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The Digital Doctor Hope Hype And Harm At The Dawn Of Medicine S Computer Age

Author: Robert Wachter
Publisher: McGraw-Hill Education
ISBN: 9781260019605
Size: 47.72 MB
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The New York Times Science Bestseller from Robert Wachter, Modern Healthcare’s #1 Most Influential Physician-Executive in the US While modern medicine produces miracles, it also delivers care that is too often unsafe, unreliable, unsatisfying, and impossibly expensive. For the past few decades, technology has been touted as the cure for all of healthcare’s ills. But medicine stubbornly resisted computerization – until now. Over the past five years, thanks largely to billions of dollars in federal incentives, healthcare has finally gone digital. Yet once clinicians started using computers to actually deliver care, it dawned on them that something was deeply wrong. Why were doctors no longer making eye contact with their patients? How could one of America’s leading hospitals give a teenager a 39-fold overdose of a common antibiotic, despite a state-of-the-art computerized prescribing system? How could a recruiting ad for physicians tout the absence of an electronic medical record as a major selling point? Logically enough, we’ve pinned the problems on clunky software, flawed implementations, absurd regulations, and bad karma. It was all of those things, but it was also something far more complicated. And far more interesting . . . Written with a rare combination of compelling stories and hard-hitting analysis by one of the nation’s most thoughtful physicians, The Digital Doctor examines healthcare at the dawn of its computer age. It tackles the hard questions, from how technology is changing care at the bedside to whether government intervention has been useful or destructive. And it does so with clarity, insight, humor, and compassion. Ultimately, it is a hopeful story. "We need to recognize that computers in healthcare don’t simply replace my doctor’s scrawl with Helvetica 12," writes the author Dr. Robert Wachter. "Instead, they transform the work, the people who do it, and their relationships with each other and with patients. . . . Sure, we should have thought of this sooner. But it’s not too late to get it right." This riveting book offers the prescription for getting it right, making it essential reading for everyone – patient and provider alike – who cares about our healthcare system.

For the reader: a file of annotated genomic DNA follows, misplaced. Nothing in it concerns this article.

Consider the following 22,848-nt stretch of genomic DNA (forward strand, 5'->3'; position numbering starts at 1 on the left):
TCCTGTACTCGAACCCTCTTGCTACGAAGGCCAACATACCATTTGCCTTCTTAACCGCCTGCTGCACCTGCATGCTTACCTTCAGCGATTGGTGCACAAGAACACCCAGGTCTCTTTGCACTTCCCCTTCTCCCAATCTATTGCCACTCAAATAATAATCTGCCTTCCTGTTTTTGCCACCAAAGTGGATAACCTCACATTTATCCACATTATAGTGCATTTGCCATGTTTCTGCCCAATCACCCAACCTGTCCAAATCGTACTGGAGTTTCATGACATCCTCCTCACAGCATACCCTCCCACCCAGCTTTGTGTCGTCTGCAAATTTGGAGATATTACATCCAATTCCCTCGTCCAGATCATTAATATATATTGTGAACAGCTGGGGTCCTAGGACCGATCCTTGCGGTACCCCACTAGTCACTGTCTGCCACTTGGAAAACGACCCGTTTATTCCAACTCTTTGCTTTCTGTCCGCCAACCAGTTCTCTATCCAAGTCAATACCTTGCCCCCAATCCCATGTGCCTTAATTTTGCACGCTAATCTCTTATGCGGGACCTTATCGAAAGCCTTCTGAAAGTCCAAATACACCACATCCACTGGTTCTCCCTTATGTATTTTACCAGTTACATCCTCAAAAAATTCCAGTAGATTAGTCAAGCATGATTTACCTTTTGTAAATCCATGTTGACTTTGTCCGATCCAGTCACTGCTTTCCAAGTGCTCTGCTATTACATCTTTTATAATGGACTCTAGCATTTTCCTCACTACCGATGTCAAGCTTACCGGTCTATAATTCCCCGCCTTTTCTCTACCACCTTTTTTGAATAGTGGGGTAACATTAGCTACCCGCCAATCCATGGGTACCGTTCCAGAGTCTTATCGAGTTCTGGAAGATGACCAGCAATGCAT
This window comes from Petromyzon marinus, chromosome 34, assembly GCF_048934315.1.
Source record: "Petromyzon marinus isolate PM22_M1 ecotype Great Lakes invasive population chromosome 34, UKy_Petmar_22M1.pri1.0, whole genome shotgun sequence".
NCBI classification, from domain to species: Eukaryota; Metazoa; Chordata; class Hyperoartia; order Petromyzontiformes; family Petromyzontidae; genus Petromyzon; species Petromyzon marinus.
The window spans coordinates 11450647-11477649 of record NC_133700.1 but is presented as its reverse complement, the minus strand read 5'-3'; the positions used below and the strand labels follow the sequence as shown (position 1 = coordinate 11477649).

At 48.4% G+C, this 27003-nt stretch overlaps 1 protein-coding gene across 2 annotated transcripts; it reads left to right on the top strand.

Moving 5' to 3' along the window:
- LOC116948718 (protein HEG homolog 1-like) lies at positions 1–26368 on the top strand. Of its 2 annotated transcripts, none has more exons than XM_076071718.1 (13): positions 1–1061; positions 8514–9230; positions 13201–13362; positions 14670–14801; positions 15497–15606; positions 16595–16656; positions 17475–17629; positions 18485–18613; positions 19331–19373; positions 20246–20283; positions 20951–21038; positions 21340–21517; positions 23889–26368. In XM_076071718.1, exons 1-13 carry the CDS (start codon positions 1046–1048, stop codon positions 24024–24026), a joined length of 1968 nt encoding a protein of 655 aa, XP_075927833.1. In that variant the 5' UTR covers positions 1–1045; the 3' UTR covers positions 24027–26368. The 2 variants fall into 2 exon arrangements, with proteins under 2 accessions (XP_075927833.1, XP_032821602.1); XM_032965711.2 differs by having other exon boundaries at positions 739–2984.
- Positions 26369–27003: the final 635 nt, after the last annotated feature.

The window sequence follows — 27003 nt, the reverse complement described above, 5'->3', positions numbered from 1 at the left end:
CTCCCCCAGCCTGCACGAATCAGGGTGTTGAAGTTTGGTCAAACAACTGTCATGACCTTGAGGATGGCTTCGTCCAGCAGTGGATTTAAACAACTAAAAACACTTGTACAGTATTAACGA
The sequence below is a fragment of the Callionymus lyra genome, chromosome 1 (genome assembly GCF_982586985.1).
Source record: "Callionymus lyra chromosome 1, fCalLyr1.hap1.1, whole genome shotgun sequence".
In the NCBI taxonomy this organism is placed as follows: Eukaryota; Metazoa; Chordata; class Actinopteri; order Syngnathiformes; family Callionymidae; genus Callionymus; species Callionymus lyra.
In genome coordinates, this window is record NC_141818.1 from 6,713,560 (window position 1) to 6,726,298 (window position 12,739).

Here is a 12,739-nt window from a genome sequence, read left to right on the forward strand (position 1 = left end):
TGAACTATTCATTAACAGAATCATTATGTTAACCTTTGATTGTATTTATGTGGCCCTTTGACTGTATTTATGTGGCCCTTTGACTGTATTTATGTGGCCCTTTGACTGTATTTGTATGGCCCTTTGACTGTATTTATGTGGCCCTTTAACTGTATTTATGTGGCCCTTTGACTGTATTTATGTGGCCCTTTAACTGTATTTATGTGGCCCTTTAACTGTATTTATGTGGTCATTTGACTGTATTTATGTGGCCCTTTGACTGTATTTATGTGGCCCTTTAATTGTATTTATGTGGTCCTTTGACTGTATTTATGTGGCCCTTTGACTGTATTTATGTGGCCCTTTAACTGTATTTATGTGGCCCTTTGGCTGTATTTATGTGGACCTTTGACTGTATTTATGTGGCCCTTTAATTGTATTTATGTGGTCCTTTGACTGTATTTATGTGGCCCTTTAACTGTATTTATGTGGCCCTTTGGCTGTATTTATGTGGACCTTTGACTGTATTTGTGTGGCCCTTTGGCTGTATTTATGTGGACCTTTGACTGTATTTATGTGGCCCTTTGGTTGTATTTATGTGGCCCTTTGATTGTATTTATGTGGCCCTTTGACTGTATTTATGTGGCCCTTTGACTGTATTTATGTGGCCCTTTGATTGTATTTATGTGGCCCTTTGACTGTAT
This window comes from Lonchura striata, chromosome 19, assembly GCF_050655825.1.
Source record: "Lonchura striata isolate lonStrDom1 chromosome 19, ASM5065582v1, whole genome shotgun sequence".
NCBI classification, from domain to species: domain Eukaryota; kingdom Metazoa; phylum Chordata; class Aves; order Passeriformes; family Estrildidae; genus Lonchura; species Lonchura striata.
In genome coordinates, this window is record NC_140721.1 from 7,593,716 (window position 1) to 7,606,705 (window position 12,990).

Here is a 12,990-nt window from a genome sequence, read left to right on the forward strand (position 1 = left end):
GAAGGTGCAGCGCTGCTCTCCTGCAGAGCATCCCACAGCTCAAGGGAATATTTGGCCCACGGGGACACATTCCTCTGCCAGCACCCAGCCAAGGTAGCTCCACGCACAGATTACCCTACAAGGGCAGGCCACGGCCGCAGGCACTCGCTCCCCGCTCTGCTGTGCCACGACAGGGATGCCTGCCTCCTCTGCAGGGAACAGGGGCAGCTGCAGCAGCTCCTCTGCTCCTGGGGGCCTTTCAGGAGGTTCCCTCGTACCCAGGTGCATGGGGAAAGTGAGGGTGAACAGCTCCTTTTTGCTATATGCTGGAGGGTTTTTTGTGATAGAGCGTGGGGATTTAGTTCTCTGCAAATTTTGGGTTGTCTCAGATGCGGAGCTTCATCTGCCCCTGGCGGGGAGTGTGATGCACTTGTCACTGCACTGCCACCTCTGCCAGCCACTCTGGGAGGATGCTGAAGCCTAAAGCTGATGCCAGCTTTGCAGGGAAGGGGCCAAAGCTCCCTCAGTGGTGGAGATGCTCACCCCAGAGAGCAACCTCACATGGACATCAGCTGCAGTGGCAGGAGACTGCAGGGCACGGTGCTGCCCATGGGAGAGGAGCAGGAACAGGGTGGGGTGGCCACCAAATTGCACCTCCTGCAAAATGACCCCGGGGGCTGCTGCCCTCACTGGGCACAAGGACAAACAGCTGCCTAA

Distracted Doctoring

Author: Peter J. Papadakos
Publisher: Springer
ISBN: 3319487078
Size: 30.41 MB
Format: PDF, Kindle
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Examining-room computers require doctors to record detailed data about their patients, yet reduce the time clinicians can spend listening attentively to the very people they are trying to help. This book presents original essays by distinguished experts in their fields, addressing this critical problem and making an urgent case for reform, because while electronic technology has revolutionized the practice of medicine, it also poses a unique challenge to health care. Smartphones in the hands of doctors and nurses have become dangerously seductive devices that can endanger their patients. Distracted Doctoring is written for anesthesiologists and surgeons, as well as general practitioners, nurses, and health care administrators and students. Chapters include Electronic Challenges to Patient Safety and Care; Distraction, Disengagement, and the Purpose of Medicine; and Managing Distractions through Advocacy, Education, and Change.

Electronic Health Records And Medical Big Data

Author: Sharona Hoffman
Publisher: Cambridge University Press
ISBN: 1107166543
Size: 36.20 MB
Format: PDF, Kindle
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This book provides interdisciplinary analysis of electronic health record systems and medical big data, offering a wealth of technical, legal, and policy insights.

The Handbook Of Health Behavior Change Fifth Edition

Author: Marisa E. Hilliard, PhD
Publisher: Springer Publishing Company
ISBN: 0826180140
Size: 80.86 MB
Format: PDF, ePub